It comes as Boris Johnson’s big COP26 moment suffered another blow yesterday as Vladimir Putin confirmed he is snubbing the summit.
The Kremlin said the Russian president will not be attending the gathering in Glasgow at the end of the month.
It comes after China’s Xi Jinping made clear he is not intending to travel to the UN event, heightening fears that the summit will fail to make significant progress in the fight against climate change.
Although both countries are expected to send delegations, the presence of national leaders is seen as crucial to add impetus to the process.
Mr Johnson has insisted he is hoping for a ‘good’ turnout in Glasgow, but pointed to the pandemic as a factor.
Kremlin spokesman Dmitry Peskov said the Covid situation was preventing Mr Putin from travelling.
‘He will also not fly to Glasgow, unfortunately,’ the spokesman said. ‘We need to work out in what format it will be possible to speak via video conference, at what moment
‘The issues that will be discussed in Glasgow right now form one of the priorities of our foreign policy.’
Indian prime minister Narendra Modi and Brazil’s Jair Bolsonaro have also not committed to attending.
US President Joe Biden confirmed only last week that he will be there, and Australian prime minister Scott Morrison is coming despite initial doubts.
The Kremlin said Vladimir Putin (left) will not be attending the gathering in Glasgow at the end of the month. China’s Xi Jinping (right) is also not expected to go
Boris Johnson has insisted he is hoping for a ‘good’ turnout in Glasgow, but pointed to the pandemic as a factor
Who is coming to the COP26 summit?
Even the Queen has been publicly complaining that she does not know who is coming to the big UN climate summit in Glasgow.
CONFIRMED OR LIKELY
US president Joe Biden
Australian PM Scott Morrison
Israeli PM Naftali Bennett
Turkish president Recep Tayyip Erdogan
French president Emmanuel Macron
Italian PM Mario Draghi
Colombian president Ivan Duque
Swedish PM Stefan Lofven
Swiss President Guy Parmelin
South Korean President Moon Jae-in
Canadian Prime Minister Justin Trudeau
OUT OR DOUBTFUL
Chinese president Xi Jinping
Russian president Vladimir Putin
Brazilian President Jair Bolsonaro
Mexican President Andres Manuel Lopez Obrador
South African President Cyril Ramaphosa
Japanese PM Fumio Kishida
If China does not commit to new action, the prospect of keeping global warming to 1.5C could well be scuppered. The country is responsible for 27 per cent of global carbon emissions.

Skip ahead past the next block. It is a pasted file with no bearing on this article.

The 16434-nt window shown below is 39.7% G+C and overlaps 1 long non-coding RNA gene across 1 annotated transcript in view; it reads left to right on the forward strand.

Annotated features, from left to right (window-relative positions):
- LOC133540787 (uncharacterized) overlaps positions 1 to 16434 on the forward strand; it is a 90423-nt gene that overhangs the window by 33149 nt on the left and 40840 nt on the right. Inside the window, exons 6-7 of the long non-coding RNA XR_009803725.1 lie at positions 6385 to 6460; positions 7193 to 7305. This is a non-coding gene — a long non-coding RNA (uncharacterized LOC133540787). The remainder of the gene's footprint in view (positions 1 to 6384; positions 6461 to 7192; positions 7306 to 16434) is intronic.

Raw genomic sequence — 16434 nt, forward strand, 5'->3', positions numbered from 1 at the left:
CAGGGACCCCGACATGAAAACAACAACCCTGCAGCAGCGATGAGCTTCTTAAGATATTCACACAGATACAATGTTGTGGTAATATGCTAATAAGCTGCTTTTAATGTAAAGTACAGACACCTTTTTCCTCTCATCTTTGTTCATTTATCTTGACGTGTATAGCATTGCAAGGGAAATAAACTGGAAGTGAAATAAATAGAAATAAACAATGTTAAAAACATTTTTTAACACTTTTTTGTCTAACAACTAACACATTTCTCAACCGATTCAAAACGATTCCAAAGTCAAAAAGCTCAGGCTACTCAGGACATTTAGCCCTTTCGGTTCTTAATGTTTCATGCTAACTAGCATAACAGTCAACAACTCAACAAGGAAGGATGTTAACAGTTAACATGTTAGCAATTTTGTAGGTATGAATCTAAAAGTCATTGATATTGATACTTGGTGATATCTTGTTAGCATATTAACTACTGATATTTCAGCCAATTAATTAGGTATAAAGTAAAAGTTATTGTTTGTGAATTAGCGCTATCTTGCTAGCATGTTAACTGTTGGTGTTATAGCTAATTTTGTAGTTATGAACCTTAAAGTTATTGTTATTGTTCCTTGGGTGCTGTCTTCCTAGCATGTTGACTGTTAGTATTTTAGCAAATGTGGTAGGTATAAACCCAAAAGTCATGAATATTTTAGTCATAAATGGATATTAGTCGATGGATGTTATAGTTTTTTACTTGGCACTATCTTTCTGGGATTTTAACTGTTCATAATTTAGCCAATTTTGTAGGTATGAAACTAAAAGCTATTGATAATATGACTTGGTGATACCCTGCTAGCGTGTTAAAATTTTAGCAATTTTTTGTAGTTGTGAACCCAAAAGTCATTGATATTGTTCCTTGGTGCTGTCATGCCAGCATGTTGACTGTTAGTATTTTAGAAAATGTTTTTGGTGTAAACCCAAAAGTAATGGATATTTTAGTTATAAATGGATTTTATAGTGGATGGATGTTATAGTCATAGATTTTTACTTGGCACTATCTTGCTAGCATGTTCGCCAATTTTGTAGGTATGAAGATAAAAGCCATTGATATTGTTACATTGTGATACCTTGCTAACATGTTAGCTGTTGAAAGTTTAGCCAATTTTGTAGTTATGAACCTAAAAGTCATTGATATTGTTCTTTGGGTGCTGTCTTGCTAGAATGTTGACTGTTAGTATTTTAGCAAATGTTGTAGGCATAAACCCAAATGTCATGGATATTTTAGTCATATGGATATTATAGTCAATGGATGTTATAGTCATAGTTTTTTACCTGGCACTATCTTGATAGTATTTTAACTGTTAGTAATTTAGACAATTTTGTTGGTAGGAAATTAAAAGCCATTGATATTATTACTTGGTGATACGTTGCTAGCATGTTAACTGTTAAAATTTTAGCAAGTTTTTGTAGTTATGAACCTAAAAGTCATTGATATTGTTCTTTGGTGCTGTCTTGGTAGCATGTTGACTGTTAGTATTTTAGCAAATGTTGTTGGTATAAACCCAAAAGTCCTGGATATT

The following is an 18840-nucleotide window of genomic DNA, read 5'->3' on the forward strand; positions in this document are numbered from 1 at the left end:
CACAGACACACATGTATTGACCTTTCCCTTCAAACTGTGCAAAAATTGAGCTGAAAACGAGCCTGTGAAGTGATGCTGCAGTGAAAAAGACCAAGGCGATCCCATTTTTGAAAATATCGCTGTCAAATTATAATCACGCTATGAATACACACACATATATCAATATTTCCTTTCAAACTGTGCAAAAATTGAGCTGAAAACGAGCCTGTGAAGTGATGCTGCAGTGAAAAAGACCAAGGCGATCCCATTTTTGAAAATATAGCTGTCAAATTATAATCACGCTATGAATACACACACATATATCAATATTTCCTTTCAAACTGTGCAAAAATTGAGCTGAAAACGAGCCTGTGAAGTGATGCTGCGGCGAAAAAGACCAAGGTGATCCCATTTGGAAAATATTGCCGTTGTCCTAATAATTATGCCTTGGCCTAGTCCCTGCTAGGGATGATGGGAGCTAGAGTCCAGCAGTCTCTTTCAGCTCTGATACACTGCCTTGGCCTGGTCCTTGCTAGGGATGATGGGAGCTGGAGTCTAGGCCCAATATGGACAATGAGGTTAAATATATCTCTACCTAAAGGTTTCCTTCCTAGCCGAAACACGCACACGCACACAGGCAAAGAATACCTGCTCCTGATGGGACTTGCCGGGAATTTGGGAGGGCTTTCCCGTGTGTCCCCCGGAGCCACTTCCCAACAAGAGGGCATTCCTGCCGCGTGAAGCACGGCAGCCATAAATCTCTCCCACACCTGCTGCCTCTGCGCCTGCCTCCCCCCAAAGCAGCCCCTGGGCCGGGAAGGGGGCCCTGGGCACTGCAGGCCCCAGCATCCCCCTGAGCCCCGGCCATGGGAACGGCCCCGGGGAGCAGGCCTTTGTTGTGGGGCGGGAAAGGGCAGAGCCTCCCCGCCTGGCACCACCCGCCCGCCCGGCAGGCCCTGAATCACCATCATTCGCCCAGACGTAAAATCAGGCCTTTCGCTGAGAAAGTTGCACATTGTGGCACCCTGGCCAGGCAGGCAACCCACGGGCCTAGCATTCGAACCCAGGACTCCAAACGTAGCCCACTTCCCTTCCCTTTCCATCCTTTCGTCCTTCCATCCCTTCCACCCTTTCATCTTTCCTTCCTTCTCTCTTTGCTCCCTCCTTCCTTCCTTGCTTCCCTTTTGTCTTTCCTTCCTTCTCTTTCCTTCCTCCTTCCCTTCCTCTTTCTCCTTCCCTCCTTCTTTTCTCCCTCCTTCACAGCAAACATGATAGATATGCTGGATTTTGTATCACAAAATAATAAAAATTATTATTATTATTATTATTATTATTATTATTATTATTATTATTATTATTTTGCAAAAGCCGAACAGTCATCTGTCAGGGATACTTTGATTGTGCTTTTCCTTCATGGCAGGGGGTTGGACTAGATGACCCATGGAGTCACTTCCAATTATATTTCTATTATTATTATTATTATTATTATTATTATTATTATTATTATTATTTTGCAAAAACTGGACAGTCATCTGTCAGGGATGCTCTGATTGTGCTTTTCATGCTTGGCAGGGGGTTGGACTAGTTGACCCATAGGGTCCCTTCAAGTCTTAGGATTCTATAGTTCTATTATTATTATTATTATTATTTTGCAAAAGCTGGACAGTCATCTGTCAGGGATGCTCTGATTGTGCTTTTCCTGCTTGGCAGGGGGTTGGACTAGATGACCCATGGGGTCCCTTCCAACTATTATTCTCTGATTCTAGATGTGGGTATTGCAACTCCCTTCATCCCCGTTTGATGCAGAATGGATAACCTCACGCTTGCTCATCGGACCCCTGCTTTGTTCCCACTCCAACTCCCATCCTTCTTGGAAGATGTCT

Even the Queen has been unable to conceal her frustration at the vague guest list for COP26.
Caught on microphone while attending the opening of the Welsh parliament in Cardiff last week, the monarch said: ‘Extraordinary isn’t it… I’ve been hearing all about Cop… still don’t know who is coming… no idea.
‘We only know about people who are not coming… It’s really irritating when they talk, but they don’t do.’
Mr Johnson vowed to make Britain the ‘Qatar of hydrogen’ today as he wooed businesses chiefs including Bill Gates at a glitzy pre-COP26 summit – urging them to invest ‘trillions’ in tackling climate change.
The PM gave a speech and chatted to the Microsoft billionaire on stage at the Science Museum as he asked industry leaders to commit funding to decarbonising the world economy – insisting ‘green is good, green is right’.
He said the UK had a responsibility to act on cutting emissions as ‘we were the first to knit the deadly tea cosy of CO2’ – pointing to the ‘big bets’ the government is making on electric vehicles and gigafactories for battery production.
Mr Johnson also played down concerns that the looming COP26 summit in Glasgow will be a failure, saying he is hoping for a ‘good turnout’ of world leaders despite expected snubs from China and Russia.
He said there were $24trillion represented in the room at the Science Museum conference London.
‘I can deploy billions – with the approval of the Chancellor, obviously – but you in this room, you can deploy trillions,’ he said.
‘I want to say to each and every one of those dollars, you are very welcome to the UK and you have come to the right place at the right time.’
He said hydrogen would be a significant part of the solution to replacing fossil fuels. ‘To drive a digger or a truck or to hurl a massive passenger plane down a runway, you need what Jeremy Clarkson used to call ”grunt” – I think there may be a technical term for it – but ”grunt”.
‘Hydrogen provides that grunt, so we are making big bets on hydrogen, we are making bets on solar and hydro, and, yes – of course – on nuclear as well, for our baseload.’